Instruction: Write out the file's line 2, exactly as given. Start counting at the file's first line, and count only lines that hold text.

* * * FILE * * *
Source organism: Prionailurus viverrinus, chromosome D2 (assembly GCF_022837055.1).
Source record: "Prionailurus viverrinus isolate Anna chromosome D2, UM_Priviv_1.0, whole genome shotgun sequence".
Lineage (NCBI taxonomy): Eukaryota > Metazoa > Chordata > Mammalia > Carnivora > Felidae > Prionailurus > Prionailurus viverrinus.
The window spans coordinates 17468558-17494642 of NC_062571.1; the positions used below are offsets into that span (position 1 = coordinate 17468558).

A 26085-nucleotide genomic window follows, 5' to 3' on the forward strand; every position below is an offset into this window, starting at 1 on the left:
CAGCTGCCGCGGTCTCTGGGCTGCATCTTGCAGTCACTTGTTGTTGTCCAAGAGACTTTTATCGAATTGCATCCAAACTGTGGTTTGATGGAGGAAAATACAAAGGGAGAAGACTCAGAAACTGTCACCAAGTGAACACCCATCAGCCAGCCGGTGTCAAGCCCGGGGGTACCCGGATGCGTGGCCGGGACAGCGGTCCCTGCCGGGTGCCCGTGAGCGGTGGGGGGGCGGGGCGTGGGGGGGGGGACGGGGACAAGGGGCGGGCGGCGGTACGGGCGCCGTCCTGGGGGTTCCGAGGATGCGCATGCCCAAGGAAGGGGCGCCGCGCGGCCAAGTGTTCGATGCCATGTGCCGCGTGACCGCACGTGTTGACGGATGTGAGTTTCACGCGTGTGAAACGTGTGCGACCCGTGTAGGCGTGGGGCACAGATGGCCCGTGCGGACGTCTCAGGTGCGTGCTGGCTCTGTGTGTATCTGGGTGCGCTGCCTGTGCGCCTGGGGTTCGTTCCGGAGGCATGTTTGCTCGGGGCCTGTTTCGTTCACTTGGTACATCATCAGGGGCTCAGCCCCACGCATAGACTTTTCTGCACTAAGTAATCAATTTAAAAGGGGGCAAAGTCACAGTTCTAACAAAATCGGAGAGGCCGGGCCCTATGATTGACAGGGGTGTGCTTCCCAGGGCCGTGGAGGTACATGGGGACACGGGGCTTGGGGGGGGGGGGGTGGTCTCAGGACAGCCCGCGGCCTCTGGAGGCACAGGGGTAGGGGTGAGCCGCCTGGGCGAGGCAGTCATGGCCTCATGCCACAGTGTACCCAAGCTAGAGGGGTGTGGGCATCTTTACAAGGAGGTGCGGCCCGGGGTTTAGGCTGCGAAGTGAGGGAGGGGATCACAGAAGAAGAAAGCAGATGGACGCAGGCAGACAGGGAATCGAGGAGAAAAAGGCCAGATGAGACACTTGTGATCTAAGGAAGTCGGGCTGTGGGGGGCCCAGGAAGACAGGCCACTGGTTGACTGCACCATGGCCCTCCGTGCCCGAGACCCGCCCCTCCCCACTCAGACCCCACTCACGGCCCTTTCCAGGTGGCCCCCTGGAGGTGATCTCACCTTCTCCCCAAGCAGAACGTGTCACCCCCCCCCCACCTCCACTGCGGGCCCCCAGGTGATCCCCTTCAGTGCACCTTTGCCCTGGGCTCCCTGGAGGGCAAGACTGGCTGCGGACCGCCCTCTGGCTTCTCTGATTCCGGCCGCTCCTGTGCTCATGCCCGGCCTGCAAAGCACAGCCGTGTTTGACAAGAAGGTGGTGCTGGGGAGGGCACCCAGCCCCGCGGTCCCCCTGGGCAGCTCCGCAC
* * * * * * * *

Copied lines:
Source record: "Prionailurus viverrinus isolate Anna chromosome D2, UM_Priviv_1.0, whole genome shotgun sequence".